Meeting families who were willing to tell us their stories meant walking or driving around communities living on the fringes. Late one afternoon we were driving along the banks of the Hooghly River, an arm of the Ganges, in an old yellow taxi. Anna said quietly “I think we just passed a blind girl.” Knowing her special observational abilities we stopped and walked back. There we saw Jyoti, a one year old blind girl, being cuddled by her mother and only just visible.
“Is it OK to talk to you?” we asked. Jyoti’s mother, shy but friendly, smiled and said “Yes”. A woman, who we later found is her sister-in-law, came across the road to join us. It quickly became clear that she was the primary ‘gatekeeper’ and guardian of the family and the person who kept them safe. We explained the aims of the Different Lives project. After answering a few probing questions the guardian nodded her approval they family began to relax. “The name Jyoti”, her mother explained, “means ‘Light of life’.” The guardian (Jyoti’s mother’s sister-in-law) showed great affection for little Jyoti and went on to explain, “She’s only one year old and was born blind. Jyoti is special to us and the light of our life. We’ve taken her to numerous hospitals and they all say ‘come back when she’s five, we can’t do anything for her now’.”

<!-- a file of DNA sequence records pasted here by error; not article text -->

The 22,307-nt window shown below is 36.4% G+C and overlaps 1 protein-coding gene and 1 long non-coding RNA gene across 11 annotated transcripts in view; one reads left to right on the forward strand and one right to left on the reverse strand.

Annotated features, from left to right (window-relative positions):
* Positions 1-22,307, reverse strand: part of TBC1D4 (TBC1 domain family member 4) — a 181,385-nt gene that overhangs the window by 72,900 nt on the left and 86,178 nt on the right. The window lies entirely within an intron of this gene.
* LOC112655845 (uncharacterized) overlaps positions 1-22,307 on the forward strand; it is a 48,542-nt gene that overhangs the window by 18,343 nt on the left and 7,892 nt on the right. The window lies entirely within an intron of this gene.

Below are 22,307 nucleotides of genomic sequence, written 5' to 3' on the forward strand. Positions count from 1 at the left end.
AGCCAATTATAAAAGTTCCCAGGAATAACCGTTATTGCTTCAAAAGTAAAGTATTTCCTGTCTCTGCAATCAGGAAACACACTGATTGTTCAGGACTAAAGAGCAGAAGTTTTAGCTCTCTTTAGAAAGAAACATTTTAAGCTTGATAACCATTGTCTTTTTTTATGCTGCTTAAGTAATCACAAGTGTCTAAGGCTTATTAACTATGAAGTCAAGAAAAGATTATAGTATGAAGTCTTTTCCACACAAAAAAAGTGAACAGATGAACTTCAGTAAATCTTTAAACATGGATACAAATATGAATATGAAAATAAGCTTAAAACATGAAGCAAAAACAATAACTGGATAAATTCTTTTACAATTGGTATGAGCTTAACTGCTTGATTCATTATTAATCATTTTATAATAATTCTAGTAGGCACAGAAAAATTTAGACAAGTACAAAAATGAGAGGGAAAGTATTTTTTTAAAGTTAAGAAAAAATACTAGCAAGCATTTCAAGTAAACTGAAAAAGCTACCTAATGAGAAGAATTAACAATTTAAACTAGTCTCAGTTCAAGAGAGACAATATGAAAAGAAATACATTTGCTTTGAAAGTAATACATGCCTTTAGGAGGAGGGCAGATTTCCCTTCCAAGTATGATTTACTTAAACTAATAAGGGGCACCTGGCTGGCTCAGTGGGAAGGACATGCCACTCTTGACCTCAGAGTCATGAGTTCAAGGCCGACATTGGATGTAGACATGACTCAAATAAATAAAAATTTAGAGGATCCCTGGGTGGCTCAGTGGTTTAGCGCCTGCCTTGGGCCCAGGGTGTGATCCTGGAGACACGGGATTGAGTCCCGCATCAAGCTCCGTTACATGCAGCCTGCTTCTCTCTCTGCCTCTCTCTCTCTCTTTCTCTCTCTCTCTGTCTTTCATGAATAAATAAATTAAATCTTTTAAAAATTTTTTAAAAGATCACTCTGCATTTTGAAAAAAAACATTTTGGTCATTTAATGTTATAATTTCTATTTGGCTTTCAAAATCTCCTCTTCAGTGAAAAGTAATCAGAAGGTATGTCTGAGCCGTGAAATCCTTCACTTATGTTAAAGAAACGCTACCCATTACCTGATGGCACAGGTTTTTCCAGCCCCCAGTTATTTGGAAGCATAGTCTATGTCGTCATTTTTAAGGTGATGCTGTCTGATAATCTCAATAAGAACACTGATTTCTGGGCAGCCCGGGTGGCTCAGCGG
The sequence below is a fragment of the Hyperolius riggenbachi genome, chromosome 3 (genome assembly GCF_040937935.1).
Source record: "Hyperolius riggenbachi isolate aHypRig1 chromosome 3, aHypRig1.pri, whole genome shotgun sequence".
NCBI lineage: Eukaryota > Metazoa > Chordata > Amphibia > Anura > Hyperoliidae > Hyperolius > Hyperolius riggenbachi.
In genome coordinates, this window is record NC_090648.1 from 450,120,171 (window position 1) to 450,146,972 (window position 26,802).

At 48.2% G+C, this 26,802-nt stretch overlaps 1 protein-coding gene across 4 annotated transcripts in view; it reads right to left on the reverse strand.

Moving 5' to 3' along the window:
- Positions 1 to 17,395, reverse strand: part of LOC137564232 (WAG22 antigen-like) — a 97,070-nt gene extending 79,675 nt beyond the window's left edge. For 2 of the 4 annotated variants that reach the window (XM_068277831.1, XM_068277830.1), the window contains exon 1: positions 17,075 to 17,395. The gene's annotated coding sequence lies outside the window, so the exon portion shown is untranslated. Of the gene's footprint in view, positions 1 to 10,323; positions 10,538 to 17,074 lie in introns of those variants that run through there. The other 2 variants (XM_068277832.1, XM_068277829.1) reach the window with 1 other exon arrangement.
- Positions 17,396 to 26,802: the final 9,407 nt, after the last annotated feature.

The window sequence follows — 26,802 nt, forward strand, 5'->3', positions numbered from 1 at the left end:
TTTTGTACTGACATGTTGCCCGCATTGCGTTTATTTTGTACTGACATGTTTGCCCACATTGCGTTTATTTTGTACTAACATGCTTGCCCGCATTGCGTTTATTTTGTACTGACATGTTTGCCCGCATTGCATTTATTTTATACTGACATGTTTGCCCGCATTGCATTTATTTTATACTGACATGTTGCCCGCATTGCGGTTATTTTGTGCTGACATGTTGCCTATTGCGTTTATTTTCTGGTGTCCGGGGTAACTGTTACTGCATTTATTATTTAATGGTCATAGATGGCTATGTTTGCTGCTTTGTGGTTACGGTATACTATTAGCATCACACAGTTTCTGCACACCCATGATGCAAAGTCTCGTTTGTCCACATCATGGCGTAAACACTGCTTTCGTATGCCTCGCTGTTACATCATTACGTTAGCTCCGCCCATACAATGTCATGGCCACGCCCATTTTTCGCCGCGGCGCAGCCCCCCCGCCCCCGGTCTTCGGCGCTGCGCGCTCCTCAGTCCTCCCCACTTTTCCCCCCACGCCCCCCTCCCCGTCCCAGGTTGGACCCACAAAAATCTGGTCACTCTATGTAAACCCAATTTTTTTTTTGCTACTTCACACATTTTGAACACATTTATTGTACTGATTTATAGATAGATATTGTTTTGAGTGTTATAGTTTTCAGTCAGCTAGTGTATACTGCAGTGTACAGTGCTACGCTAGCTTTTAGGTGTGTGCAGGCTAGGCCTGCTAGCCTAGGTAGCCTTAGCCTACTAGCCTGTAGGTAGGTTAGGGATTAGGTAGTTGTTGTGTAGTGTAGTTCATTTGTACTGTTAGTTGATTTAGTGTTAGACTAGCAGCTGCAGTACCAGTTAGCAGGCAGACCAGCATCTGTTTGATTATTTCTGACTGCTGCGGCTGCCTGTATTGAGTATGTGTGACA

Usually I only bring out my camera after I feel I have a family’s confidence and they understand I mean them no harm. Jyoti’s mother was shy but clearly pleased that we were taking an interest in her child. She pointed at my camera and whispered “Would you like to take a photograph?” I took a couple of shots and showed them to her and then the others. Of course, after that, the whole family wanted their photos taken and so I organised them into groups for the obligatory family snap. Each time I visited Jyoti I took her photograph which really pleased Jyoti’s mother. Perhaps it was simply that we took an interest in her child that was important. I gained the impression that the family believed that act of photographing Jyoti would somehow help her.